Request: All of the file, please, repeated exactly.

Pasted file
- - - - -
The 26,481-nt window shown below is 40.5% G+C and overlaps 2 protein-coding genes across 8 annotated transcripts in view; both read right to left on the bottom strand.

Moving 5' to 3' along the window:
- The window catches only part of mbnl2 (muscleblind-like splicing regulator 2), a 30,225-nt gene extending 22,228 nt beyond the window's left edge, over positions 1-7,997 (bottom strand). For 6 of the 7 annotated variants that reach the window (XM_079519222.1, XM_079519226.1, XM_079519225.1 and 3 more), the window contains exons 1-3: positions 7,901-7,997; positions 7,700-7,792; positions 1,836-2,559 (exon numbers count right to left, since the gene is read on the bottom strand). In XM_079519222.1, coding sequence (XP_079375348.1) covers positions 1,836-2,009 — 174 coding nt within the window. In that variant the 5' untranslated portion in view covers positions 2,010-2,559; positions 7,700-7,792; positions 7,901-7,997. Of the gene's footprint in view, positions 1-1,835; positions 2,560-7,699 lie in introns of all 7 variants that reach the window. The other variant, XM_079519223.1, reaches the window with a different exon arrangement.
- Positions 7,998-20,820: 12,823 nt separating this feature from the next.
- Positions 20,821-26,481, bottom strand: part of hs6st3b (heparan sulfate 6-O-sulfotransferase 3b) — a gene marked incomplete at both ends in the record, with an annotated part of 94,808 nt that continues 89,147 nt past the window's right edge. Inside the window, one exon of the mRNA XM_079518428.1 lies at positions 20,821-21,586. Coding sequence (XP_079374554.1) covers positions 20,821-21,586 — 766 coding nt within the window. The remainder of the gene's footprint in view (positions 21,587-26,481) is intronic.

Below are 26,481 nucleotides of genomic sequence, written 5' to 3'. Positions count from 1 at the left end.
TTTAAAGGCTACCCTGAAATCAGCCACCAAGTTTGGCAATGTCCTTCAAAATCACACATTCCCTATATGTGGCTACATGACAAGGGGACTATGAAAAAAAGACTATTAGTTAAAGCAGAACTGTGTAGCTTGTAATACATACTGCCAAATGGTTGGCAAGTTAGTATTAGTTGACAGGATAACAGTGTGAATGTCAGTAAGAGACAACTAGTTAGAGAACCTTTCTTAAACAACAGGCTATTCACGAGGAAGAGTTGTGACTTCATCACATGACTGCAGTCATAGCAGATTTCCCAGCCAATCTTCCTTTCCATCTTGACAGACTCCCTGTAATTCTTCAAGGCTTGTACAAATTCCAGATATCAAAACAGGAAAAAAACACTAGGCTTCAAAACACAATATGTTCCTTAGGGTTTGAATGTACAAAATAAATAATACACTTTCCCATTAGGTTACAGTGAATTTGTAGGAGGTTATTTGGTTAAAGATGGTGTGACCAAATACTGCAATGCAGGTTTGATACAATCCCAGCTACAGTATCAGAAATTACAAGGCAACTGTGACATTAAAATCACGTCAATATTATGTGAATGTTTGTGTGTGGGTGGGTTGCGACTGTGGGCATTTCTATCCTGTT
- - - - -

The 26,481-nt window shown below is 40.5% G+C and overlaps 2 protein-coding genes across 8 annotated transcripts in view; both read right to left on the bottom strand.

Moving 5' to 3' along the window:
- The window catches only part of mbnl2 (muscleblind-like splicing regulator 2), a 30,225-nt gene extending 22,228 nt beyond the window's left edge, over positions 1-7,997 (bottom strand). For 6 of the 7 annotated variants that reach the window (XM_079519222.1, XM_079519226.1, XM_079519225.1 and 3 more), the window contains exons 1-3: positions 7,901-7,997; positions 7,700-7,792; positions 1,836-2,559 (exon numbers count right to left, since the gene is read on the bottom strand). In XM_079519222.1, coding sequence (XP_079375348.1) covers positions 1,836-2,009 — 174 coding nt within the window. In that variant the 5' untranslated portion in view covers positions 2,010-2,559; positions 7,700-7,792; positions 7,901-7,997. Of the gene's footprint in view, positions 1-1,835; positions 2,560-7,699 lie in introns of all 7 variants that reach the window. The other variant, XM_079519223.1, reaches the window with a different exon arrangement.
- Positions 7,998-20,820: 12,823 nt separating this feature from the next.
- Positions 20,821-26,481, bottom strand: part of hs6st3b (heparan sulfate 6-O-sulfotransferase 3b) — a gene marked incomplete at both ends in the record, with an annotated part of 94,808 nt that continues 89,147 nt past the window's right edge. Inside the window, one exon of the mRNA XM_079518428.1 lies at positions 20,821-21,586. Coding sequence (XP_079374554.1) covers positions 20,821-21,586 — 766 coding nt within the window. The remainder of the gene's footprint in view (positions 21,587-26,481) is intronic.

Below are 26,481 nucleotides of genomic sequence, written 5' to 3'. Positions count from 1 at the left end.
TTTAAAGGCTACCCTGAAATCAGCCACCAAGTTTGGCAATGTCCTTCAAAATCACACATTCCCTATATGTGGCTACATGACAAGGGGACTATGAAAAAAAGACTATTAGTTAAAGCAGAACTGTGTAGCTTGTAATACATACTGCCAAATGGTTGGCAAGTTAGTATTAGTTGACAGGATAACAGTGTGAATGTCAGTAAGAGACAACTAGTTAGAGAACCTTTCTTAAACAACAGGCTATTCACGAGGAAGAGTTGTGACTTCATCACATGACTGCAGTCATAGCAGATTTCCCAGCCAATCTTCCTTTCCATCTTGACAGACTCCCTGTAATTCTTCAAGGCTTGTACAAATTCCAGATATCAAAACAGGAAAAAAACACTAGGCTTCAAAACACAATATGTTCCTTAGGGTTTGAATGTACAAAATAAATAATACACTTTCCCATTAGGTTACAGTGAATTTGTAGGAGGTTATTTGGTTAAAGATGGTGTGACCAAATACTGCAATGCAGGTTTGATACAATCCCAGCTACAGTATCAGAAATTACAAGGCAACTGTGACATTAAAATCACGTCAATATTATGTGAATGTTTGTGTGTGGGTGGGTTGCGACTGTGGGCATTTCTATCCTGTT